The Stevil Dead on Movies – A Perfect Day


Two things that rarely go in the same sentence together are Benicio del Toro and comedy. Of course I’m not excluding The Collector from Guardians of the Galaxy, Frankie Four Fingers from Snatch or Dr. Gonzo from Fear and Loathing in Las Vegas but what I’m saying is that it happens so little that when you mention he is in one you stand back and go “Really?” The acclaimed Academy award winner is known for his understated intensity, something we’ve loved about him ever since we first saw him get a notable role. For some it might have been the villainous henchmen Dario in the James Bond film Licence to Kill or even the iconic film The Usual Suspects in the role of the ill fated Fenster. For me it was a comedy and an oddball, of which the likes I’m sure we’ll never see Del Toro in again, Big Top Pee-Wee. Well, his new film A Perfect Day is far from that sort of comedy, but definitely a satisfying laugh out loud sort of movie.


A Perfect Day is about a quartet of aid workers in the former Yugoslavia in the end times of the ethnic conflicts fought from 1991 to 2001. Mambrú (Benicio del Toro) leads the team with other veteran and aging wild child punk rocker B (Tim Robbins). Rounding out their team is an interpreter, Damir (Fedja Štukan) and very green but idealistic rookie Sophie (Mélanie Thierry). Together the four are about to experience a couple of days together that will almost encapsulate their entire time in the war torn country.


The film starts off showcasing the central problem. A large man’s body has been dumped into one of the three major fresh water wells of the area’s villages. When Mambrú and Damir’s first attempt to retrieve the body fails and snaps the rope, the immediate need is to find more rope as soon as possible, a predicament that is far more difficult than it seems. With the merchants in the surrounding area staunch against doing anything to anger whoever put the body in the well and the United Nations citing that the removal of the body violates their sanctions, Mambrú finds himself in a moral quandary.


To make the situation that much worse, while visiting base camp Mambrú is forced to bring Katya (Olga Kurylenko), a member of the head office who’s purpose is to shut down their operation. Adding to that whirlwind of problems is that Katya and Mambrú were former lovers who’s relationship ended on very bad terms. This causes an awkward tension that threatens to boil over during the worst times of the current predicament. This all has an effect on Mambrú’s very real want to leave this whole life behind and start a new path.


The added benefit to Benicio doing this film is the small cast assembled around him, notably Tim Robbins whose comedic timing is always proved time and time again. His loose cannon brashness immediately puts him at odds with the newcomer Sophie at the beginning of the film and his lazy nihilism really cracks me up throughout. Just the sheer greatness of these two brilliant character actors playing off each other is worth the admission alone and, really, all the supporting actors playing off this just makes everyone look great in this film in the long run. The personality in this script gives it all a great cohesion.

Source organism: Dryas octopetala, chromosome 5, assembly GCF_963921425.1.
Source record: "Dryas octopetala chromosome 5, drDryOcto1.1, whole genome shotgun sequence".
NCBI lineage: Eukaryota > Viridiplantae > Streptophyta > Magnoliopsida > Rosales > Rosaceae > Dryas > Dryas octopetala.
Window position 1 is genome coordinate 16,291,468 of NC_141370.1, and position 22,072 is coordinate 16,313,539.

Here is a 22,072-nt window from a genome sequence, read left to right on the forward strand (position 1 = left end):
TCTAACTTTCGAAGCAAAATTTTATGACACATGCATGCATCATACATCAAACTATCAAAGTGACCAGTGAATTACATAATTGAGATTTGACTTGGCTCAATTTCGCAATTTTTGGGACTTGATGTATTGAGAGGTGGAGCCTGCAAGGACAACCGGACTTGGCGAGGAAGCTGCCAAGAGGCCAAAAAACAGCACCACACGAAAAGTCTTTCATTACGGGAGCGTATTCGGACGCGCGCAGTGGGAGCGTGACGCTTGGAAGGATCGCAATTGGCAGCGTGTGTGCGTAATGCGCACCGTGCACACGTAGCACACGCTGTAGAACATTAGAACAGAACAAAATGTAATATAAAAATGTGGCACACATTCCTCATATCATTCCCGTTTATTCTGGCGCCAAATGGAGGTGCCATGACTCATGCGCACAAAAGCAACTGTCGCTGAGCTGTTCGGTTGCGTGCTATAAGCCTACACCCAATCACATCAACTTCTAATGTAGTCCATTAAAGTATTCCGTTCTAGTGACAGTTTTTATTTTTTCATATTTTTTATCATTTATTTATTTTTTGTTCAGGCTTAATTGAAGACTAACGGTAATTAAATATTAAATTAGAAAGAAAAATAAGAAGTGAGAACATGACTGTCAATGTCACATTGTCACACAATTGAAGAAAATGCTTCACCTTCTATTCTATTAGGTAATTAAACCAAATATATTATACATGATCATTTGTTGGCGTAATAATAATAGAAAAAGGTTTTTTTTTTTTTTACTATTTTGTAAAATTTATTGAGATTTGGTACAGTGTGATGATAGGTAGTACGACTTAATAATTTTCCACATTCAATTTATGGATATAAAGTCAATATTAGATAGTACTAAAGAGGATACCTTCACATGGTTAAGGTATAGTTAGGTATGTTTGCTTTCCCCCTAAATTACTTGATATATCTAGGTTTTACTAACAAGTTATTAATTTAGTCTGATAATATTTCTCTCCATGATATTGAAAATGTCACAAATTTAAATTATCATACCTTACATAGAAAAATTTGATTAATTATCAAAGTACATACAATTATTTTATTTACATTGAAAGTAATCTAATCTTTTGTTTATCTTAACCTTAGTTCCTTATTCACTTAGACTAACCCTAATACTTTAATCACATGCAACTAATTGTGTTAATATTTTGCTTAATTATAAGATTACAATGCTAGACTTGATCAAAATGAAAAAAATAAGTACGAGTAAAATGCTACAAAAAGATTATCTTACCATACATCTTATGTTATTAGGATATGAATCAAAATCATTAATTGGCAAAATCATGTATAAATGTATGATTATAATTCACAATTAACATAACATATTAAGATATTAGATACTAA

This film marks the English language debut of writer and director Fernando León de Aranoa and, although the simplicity and drawn out nature of the story may deter a lot of viewers, his attention to character interaction while keeping a direct anchor to the landscape it’s playing on is absolutely impeccable. The dark comedy of this film works so well and plays as a main theme throughout the movie. Humor is a consistency throughout the area that these workers live in, but the type of humor differs from region to region as our characters go through them. There’s a particular scene where B and Damir approach a tense looking roadblock and B makes a car wash crack that ends up softening the situation. The question is if this were the other side of the country would this have gone over differently?


I think one of the more refreshing things about A Perfect Day is that we really don’t see many of these types of films, being a slightly comedic look at a group of people trying to make one piece of the world a better place. While bringing a very human tale including the subtle nuances of relationships and morals, we still get an overarching commentary on the constraints of helping a country in need and where exactly the roadblocks are when it comes to aid and relief. As always the bureaucracy rears it’s ugly head to stop things that are sorely needed in it’s tracks.


Seeing this film at Vancouver International Film Festival last year, it was one that I was very much looking forward to and one that definitely satisfied me, one of the best I saw that day. Watching it again before it’s release for the mass public only cemented my true feelings for this movie. It’s simple, dialogue driven and a wonderful showcase for two actors that are an absolute treat to watch anytime they appear on screen. On a second viewing I fell in love with this movie and I give it a four out of five.

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Steve Stebbing

About Steve Stebbing

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Steve is an avid lover of all things film and enjoys talking about it, as well as comics and more. Steve also joins the DrexLive show every Thursday at 9pm PST on